The second part deals with the “serious problems caused by the attacks on life in the Amazon,” an aggression towards this “vital zone of Mother Earth and its inhabitants” that threatens their “subsistence culture and spirituality.”
Integral ecology, the document says, is based on recognizing “relationality as a fundamental human category,” meaning human beings develop “on the basis of our relationships.” It adds that it’s necessary to understand justice in the context of “intergenerational communications,” including “ancestral experience, of cosmologies, of spirituality and of the theologies of indigenous peoples.”
It pinpoints challenges in saving the region from “neo-colonial degradation” and “new family formats,” such as increasing “separated families, consensual unions and assembled families, and fewer institutional marriages.” It cites Pope Francis’ 2016 apostolic exhortation Amoris Laetitia to help bring pastoral solutions to these challenges.
As well as calling for a “deepening” of knowledge of Indian theology, it asks that education also include “original myths, traditions, symbols, knowledge, rites and celebrations that include transcendent, community and ecological dimensions.” It later suggests indigenous rites that contribute to “ecological conversion” be salvaged.
“Integral conversion,” it adds, “implies recognizing personal and social complicity in the structures of sin” and “unmasking ideologies.” The document says the process of integral conversion “involves unlearning, learning and reparation.”
In a list of suggestions, the document urges criticism of “structures of sin” and ideologies that “justify ecocide” and to favor a Church “of service (not a self-referential institution)” that “cares for our common home and for the defense of people’s rights.”
The third part of the document focuses on “inculturated evangelization” and says evangelization in the Amazon “is a test case for the Church and society.” It states that the “preferential option for the poor” is the “hermeneutic criterion” for constructing society, adding that a “Church with an Amazonian face” has many complexities preventing “application of a monolithic body of doctrine guarded by all and leaving no room for nuance.”
As well as calling for changes in clerical celibacy to be studied and identifying women’s ministries, it also proposes more roles for women in formation and calls for opening up “new possibilities for synod processes.”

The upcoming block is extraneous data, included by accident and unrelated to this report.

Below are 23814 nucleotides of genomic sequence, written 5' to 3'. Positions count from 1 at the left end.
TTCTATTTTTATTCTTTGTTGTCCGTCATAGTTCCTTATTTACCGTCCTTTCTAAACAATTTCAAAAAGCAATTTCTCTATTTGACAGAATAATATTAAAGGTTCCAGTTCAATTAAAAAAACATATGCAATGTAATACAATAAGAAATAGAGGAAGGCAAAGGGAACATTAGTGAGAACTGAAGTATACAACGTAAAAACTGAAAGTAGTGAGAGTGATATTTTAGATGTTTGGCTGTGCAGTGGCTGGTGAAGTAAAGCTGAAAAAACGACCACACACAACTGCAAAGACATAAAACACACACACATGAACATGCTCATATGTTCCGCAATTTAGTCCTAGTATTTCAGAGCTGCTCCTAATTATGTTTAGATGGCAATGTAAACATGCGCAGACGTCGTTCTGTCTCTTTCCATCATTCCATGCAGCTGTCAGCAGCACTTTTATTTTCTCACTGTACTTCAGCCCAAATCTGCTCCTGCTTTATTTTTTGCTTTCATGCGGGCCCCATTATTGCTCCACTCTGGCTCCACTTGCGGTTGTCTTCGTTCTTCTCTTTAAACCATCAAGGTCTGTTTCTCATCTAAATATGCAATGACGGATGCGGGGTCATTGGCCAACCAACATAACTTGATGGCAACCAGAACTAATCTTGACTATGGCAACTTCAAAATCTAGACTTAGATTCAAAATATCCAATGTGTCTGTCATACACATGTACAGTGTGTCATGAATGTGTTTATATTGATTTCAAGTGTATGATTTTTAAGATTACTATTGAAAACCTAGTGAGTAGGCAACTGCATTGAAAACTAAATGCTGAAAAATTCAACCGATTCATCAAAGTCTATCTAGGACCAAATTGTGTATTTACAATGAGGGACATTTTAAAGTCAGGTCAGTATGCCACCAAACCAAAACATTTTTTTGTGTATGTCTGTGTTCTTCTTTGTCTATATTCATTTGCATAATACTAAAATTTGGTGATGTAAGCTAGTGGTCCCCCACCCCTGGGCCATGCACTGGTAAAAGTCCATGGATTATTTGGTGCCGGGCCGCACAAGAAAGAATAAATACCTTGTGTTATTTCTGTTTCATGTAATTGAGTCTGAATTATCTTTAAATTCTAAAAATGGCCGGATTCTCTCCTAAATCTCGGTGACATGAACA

Reflective of Pope Francis’ approach, in a list of further suggestions for inculturation, it proposes discarding “rigid positions that do not take sufficient account of the concrete life of people and pastoral reality” in order to meet the “real needs of indigenous peoples and cultures.”
Also echoing Francis’ vision of the Church hierarchy as an “inverted pyramid,” it says inculturation of the faith is “not a top-down process or an external imposition, but a mutual enrichment of cultures in dialogue.”
The working document urges indigenous people to involve themselves in the mass media in the face of the media’s “colonizing invasion,” which can seduce native people into a “consumerist mentality.” And concerning the liturgy, it says it must be carried out “in an inculturated way” and that, without this, the liturgy “can be reduced to a ‘museum piece.’” At the same time, it calls for “discernment” regarding indigenous rites.
Further attention is paid to challenges in urban mission, such as “crime, drug trafficking, trafficking in human beings, prostitution.” The document also criticizes Pentecostal groups, without explicitly naming them as such, saying theologies based on fear or prosperity have a “negative impact on Amazonian groups.”
Ending on the theme of the Church’s “prophetic role” in the region, it says the Church’s mission of evangelizing “equally implies” promotion of indigenous peoples’ “rights” and “joining forces to struggle for their rights.”
It also means “seeing with a critical conscience” indigenous behavior and realities “that go against the Gospel.” The Amazon, the document states, “asks the Church to be its ally.” Associated with that is to “question power” in the region, it says.
“The Church cannot be indifferent,” it says. “It must help to protect the men and women who defend human rights and remember their martyrs, among them leaders such as Sister Dorothy Stang” — an American-born member of the Congregation of the Sisters of Notre Dame de Namur who was murdered in Anapu, Brazil, in 2005 after speaking up for the poor and the environment.
The section ends with eight activist suggestions, including joining grassroots movements, promoting human rights and “ecological awareness,” listening to the cry of “Mother Earth,” “fearlessly” adopting the “preferential option of the poor” in the struggle of indigenous peoples, and creating “networks of collaboration” so the peoples themselves “can denounce the violation of their human rights.”
The document concludes by saying that the Amazon people are calling for a “new response to the diverse challenges” and expresses the hope that the synod will be a “concrete expression of the synodality of the Church reaching outwards” so that Jesus “may reach everyone, especially the poor.”
The synod is expected to have wide significance for the Church, extending beyond the Amazon region: Pope Francis’ has called for “a Church with an Amazonian face,” while Cardinal Baldisseri said last year its proceedings will have consequences for the universal Church.
Edward Pentin is the Register’s Rome correspondent.